In 1938 he met and married Sarah Dighton, who became his lifelong partner. He met the typographer and book designer Carl Hertzog while working in his El Paso studio, as well as the noted Texas writer J. Frank Dobie. These friendships led to numerous collaborative projects, and Lea illustrated Dobie's books Apache Gold and Yaqui Silver and The Longhorns. In 1940 Tom Lea applied for and won a Rosenwald Fellowship, but declined it after receiving an invitation from the Editorial Staff of Life Magazine to become an accredited war artist-correspondent. From 1941-1946, Tom Lea became an eye-witness reporter for Life, traveling over 100,000 miles to theaters of war where American forces were involved, including the North Atlantic, the South Pascific on board the Hornet in the South Pacific, a trip to China where he met Theodore H. White, and landing on Peleliu. His writing and painting appeared in Life Magazine between April, 1942 and July, 1945. Lea's experience of landing with the first assault wave of the First Marines on Peleliu became a book he wrote and illustrated Peleliu Landing (1945). Following the war, Lea painted Sarah in the Summertime, based on a snapshot he carried in his wallet the entire time he was away. It was "a painter's votive offering made in the gladness of being home" and, at the end of his life, Lea considered it his magnum opus.
A final project for Life depicting the history of beef cattle in the Americas led Tom Lea to Mexico where he became fascinated with black fighting bulls. The artist turned to writing, and his first novel, The Brave Bulls(1949), became a bestseller and movie starring Mel Ferrer. Other works of fiction and history followed, including The Wonderful Country (1952), a best seller and movie starring Robert Mitchum; The King Ranch (1957) an annotated history of the mammoth South Texas Ranch; The Primal Yoke (1960), a mountaineering story set in Wyoming; The Hands of Cantu (1964), an account of horse training in 16th-century Nueva Viscaya; A Picture Gallery (1968), his auto-biography; and In the Crucible in the Sun (1974), about King Ranch properties in Australia. Lea illustrated all of his books and, in the case of The Hands of Cantu, he created portraits of the characters and hung them in his studio before writing the story.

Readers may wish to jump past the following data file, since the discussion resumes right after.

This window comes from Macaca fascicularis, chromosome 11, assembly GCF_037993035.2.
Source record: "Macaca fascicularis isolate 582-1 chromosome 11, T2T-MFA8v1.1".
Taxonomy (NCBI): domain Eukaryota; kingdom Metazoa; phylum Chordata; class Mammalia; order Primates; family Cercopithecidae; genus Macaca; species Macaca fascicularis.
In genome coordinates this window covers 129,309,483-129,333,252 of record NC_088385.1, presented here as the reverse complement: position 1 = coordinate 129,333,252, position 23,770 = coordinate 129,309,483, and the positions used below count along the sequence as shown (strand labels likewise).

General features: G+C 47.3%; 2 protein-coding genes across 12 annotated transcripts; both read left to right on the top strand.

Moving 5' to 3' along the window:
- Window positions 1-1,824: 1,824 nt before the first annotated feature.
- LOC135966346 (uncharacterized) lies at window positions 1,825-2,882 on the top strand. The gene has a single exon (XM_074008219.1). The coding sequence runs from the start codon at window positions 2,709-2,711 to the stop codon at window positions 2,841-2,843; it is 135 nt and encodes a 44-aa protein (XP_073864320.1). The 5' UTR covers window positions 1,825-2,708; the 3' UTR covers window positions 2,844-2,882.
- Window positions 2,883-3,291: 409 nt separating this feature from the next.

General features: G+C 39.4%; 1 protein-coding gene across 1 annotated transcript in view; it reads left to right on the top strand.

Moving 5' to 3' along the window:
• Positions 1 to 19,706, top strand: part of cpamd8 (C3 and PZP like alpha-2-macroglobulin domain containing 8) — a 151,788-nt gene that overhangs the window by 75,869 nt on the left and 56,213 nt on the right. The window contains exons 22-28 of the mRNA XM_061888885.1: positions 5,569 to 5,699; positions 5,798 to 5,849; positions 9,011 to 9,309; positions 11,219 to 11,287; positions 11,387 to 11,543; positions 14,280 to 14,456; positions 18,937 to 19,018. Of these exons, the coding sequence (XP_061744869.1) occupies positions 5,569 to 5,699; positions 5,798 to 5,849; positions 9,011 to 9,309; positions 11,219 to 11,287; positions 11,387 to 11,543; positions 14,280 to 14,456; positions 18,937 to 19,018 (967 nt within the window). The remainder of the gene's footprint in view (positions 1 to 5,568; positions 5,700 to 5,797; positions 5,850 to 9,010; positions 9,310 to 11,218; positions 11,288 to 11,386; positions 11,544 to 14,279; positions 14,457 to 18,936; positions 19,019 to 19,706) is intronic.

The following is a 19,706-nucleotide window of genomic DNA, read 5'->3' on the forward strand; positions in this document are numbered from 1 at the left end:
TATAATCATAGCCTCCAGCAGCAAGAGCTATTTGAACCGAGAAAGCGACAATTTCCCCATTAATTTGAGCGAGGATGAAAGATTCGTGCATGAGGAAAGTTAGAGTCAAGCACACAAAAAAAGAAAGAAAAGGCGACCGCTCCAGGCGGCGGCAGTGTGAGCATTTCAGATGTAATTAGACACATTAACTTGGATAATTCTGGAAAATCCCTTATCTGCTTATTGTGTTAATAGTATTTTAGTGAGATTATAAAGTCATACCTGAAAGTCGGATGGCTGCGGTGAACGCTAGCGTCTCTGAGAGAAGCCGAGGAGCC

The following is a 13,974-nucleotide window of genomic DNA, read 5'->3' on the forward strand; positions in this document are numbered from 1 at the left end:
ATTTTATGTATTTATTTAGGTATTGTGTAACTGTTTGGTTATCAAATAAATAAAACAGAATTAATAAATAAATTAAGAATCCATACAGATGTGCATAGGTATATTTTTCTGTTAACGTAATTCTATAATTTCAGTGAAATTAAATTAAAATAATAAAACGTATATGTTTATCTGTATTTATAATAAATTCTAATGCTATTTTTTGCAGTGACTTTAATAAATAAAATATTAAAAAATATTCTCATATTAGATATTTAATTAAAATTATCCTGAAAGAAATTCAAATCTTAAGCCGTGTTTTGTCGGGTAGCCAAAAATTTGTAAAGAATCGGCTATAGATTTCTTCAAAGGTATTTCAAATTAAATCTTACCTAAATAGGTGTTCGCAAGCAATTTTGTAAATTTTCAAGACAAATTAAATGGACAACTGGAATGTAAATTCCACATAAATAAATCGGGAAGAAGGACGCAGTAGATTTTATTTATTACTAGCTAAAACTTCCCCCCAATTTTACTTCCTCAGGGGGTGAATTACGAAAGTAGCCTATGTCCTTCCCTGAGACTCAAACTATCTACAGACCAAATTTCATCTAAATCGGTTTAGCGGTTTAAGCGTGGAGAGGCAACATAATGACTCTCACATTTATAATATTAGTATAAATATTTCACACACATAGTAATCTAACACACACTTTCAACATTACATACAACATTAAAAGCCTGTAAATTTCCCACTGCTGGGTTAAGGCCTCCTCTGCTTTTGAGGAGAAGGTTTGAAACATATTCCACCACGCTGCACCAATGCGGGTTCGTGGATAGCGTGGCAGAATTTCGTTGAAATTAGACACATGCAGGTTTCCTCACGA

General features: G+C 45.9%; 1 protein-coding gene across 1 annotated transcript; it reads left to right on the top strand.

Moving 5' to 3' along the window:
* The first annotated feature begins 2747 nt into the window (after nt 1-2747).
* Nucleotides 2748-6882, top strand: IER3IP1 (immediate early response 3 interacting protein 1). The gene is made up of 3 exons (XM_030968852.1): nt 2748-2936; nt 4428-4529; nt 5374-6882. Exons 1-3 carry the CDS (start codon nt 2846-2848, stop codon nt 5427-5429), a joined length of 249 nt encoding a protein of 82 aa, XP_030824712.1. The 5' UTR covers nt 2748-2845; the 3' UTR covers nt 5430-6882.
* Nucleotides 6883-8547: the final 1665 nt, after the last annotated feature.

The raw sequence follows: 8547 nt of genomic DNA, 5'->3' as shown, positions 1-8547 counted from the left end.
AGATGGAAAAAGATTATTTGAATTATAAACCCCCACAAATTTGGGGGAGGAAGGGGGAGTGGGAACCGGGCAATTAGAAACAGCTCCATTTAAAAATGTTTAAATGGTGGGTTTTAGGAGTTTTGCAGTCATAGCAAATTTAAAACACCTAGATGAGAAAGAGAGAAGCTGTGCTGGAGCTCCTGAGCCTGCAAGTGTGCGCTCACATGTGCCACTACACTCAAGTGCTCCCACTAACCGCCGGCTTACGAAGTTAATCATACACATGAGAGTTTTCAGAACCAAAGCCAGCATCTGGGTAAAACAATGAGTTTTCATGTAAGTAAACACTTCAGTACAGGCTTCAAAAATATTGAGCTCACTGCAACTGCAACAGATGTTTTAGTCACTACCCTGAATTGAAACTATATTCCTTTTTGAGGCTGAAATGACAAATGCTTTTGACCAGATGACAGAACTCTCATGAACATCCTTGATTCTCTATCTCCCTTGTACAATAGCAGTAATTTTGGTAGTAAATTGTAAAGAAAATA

During his lifetime, Tom Lea took pleasure in capturing portrait likenesses. He started with friends in El Paso and, when he went to war, drew well known subjects like Jimmy Doolittle, Claire Chennault, Berndt Balchen and Madame and Generalissimo Chiang Kai-shek. Lea reserved portraiture for his own pleasure, turning down offers of commissions. Lea wrote that "I select my subjects, they don't select me." Twice he made an exception to his rule, painting Benito Juarez 1948 and Sam Rayburn in 1966. Both portraits hang in public buildings in Washington, D.C.
The last mural Tom Lea completed was for the El Paso Public Library in 1956. Entitled Southwest, the painting was done as a gift for the citizens of El Paso by the artist, assisted by his wife Sarah. Lea's later years were devoted to the easel, in oil, watercolor, casein tempera, pastel and Chinese ink with landscape as the predominant subject landscape. Requests would come, resulting in paintings like Ranger Escort West of the Pecos for the office of Gov. John Connally; or The First Recorded Surgical Operation in North America: Cabeza de Vaca, 1535 completed for the Moody Medical Library, U.T. Medical Branch, Galveston. While these paintings hang in public buildings, almost all of Lea's work was delivered directly from his studio into the private collections of personal friends.
The first dinner given by Gov. and Mrs. George W. Bush in the Texas Governor's Mansion was to honor Tom Lea. The governor read from Tom Lea, An Oral History, recorded by Adair Margo, for friends that included Mrs. John Connally, Lady Bird Johnson, and the Kleberg family of the King Ranch. When accepting the Republican nomination for president of the United States in 2000, George W. Bush quoted Tom Lea about living on the "sunrise side of the mountain, " and, after his election, he made it known that a Tom Lea painting would hang in the Oval Office. Tom Lea died on January 29, 2001 following a fall at home. Laura Bush traveled to El Paso for the memorial service, the first trip she made as first lady of the United States. While in El Paso, she requested the loan of Tom Lea's painting Rio Grande from the El Paso Museum of Art to hang in the Oval Office.